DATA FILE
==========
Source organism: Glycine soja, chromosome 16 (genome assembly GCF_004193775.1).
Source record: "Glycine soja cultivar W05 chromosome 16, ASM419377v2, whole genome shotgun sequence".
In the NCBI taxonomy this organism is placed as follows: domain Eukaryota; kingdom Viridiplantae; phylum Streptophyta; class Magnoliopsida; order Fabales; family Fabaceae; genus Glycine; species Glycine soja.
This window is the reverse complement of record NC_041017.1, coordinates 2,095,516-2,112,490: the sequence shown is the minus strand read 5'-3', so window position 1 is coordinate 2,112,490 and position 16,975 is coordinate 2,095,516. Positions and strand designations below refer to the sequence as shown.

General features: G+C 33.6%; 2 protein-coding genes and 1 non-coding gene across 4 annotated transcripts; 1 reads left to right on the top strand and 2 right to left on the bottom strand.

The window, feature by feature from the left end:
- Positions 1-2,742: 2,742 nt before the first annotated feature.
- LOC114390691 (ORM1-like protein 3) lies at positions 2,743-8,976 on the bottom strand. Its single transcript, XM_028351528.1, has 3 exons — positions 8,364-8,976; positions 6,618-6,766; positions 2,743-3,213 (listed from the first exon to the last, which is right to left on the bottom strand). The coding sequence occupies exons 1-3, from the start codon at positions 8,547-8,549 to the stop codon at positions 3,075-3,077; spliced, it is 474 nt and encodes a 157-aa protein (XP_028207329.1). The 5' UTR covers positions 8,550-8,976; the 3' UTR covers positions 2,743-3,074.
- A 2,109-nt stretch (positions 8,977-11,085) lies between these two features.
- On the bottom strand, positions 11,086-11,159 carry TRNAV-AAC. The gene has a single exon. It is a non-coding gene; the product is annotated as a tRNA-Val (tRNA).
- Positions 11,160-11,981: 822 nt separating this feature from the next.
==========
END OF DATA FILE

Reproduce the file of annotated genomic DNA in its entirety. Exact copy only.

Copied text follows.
Source organism: Glycine soja, chromosome 16 (genome assembly GCF_004193775.1).
Source record: "Glycine soja cultivar W05 chromosome 16, ASM419377v2, whole genome shotgun sequence".
In the NCBI taxonomy this organism is placed as follows: domain Eukaryota; kingdom Viridiplantae; phylum Streptophyta; class Magnoliopsida; order Fabales; family Fabaceae; genus Glycine; species Glycine soja.
This window is the reverse complement of record NC_041017.1, coordinates 2,095,516-2,112,490: the sequence shown is the minus strand read 5'-3', so window position 1 is coordinate 2,112,490 and position 16,975 is coordinate 2,095,516. Positions and strand designations below refer to the sequence as shown.

General features: G+C 33.6%; 2 protein-coding genes and 1 non-coding gene across 4 annotated transcripts; 1 reads left to right on the top strand and 2 right to left on the bottom strand.

The window, feature by feature from the left end:
- Positions 1-2,742: 2,742 nt before the first annotated feature.
- LOC114390691 (ORM1-like protein 3) lies at positions 2,743-8,976 on the bottom strand. Its single transcript, XM_028351528.1, has 3 exons — positions 8,364-8,976; positions 6,618-6,766; positions 2,743-3,213 (listed from the first exon to the last, which is right to left on the bottom strand). The coding sequence occupies exons 1-3, from the start codon at positions 8,547-8,549 to the stop codon at positions 3,075-3,077; spliced, it is 474 nt and encodes a 157-aa protein (XP_028207329.1). The 5' UTR covers positions 8,550-8,976; the 3' UTR covers positions 2,743-3,074.
- A 2,109-nt stretch (positions 8,977-11,085) lies between these two features.
- On the bottom strand, positions 11,086-11,159 carry TRNAV-AAC. The gene has a single exon. It is a non-coding gene; the product is annotated as a tRNA-Val (tRNA).
- Positions 11,160-11,981: 822 nt separating this feature from the next.